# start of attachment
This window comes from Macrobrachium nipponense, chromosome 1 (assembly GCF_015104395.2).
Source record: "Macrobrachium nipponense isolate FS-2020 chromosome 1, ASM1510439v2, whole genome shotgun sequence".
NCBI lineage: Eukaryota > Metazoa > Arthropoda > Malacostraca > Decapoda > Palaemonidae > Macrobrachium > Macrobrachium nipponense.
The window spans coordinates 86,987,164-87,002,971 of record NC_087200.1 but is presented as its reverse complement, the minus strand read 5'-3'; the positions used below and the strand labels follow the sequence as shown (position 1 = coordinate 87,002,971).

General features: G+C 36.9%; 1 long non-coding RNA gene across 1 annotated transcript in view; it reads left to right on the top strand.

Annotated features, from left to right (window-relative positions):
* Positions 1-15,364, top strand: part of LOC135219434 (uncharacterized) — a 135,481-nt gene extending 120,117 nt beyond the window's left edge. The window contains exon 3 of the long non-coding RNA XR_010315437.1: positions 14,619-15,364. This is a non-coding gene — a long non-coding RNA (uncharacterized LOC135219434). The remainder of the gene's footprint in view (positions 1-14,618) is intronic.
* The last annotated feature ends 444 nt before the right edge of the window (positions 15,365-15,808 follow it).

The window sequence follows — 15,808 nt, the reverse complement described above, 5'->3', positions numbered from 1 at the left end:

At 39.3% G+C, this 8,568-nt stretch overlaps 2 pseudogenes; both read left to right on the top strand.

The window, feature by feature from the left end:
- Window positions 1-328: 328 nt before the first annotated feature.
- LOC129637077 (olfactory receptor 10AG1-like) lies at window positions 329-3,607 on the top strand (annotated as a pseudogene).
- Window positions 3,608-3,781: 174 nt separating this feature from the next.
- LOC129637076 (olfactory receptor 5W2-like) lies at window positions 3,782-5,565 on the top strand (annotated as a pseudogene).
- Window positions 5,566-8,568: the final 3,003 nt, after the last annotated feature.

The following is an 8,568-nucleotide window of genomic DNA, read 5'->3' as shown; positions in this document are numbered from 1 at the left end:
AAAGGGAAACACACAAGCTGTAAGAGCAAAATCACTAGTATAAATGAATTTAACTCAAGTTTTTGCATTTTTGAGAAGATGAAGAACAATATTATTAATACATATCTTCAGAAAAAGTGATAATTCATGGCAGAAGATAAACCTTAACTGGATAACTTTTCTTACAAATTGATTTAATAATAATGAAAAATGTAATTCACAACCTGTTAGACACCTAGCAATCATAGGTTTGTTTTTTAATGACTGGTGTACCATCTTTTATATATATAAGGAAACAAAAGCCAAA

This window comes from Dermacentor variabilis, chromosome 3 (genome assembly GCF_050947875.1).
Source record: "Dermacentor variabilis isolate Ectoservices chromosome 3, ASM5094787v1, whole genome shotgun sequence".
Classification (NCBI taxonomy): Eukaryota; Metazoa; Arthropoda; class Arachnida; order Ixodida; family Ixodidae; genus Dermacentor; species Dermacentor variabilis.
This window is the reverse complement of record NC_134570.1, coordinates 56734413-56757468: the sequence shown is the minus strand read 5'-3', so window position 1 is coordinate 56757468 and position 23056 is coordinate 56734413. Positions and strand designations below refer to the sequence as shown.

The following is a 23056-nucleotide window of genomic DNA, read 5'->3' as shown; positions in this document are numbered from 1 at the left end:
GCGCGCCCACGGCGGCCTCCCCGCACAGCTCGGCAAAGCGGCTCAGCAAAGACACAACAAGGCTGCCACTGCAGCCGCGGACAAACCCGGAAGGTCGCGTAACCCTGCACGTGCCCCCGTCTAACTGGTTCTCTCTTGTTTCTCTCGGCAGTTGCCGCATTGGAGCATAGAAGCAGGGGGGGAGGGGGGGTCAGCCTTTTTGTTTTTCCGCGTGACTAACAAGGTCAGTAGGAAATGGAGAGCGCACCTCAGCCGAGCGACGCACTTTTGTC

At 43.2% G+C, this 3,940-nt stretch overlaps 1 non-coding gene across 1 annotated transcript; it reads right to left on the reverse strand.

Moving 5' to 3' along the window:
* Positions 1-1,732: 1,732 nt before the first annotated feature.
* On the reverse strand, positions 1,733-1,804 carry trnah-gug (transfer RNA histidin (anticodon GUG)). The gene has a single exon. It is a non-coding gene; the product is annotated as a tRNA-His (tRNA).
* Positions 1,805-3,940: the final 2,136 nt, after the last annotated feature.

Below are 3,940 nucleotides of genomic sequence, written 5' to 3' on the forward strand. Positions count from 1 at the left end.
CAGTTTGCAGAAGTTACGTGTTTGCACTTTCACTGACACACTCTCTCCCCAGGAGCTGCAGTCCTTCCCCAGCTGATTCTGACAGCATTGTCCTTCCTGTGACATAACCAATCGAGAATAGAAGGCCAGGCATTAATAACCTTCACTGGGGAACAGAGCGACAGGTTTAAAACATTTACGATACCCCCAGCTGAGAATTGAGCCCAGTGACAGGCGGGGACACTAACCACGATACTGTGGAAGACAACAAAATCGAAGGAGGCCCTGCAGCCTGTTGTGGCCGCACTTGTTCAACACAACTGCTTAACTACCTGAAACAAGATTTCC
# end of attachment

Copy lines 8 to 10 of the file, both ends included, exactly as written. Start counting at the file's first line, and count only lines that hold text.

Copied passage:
* The last annotated feature ends 444 nt before the right edge of the window (positions 15,365-15,808 follow it).

The window sequence follows — 15,808 nt, the reverse complement described above, 5'->3', positions numbered from 1 at the left end:

At 39.3% G+C, this 8,568-nt stretch overlaps 2 pseudogenes; both read left to right on the top strand.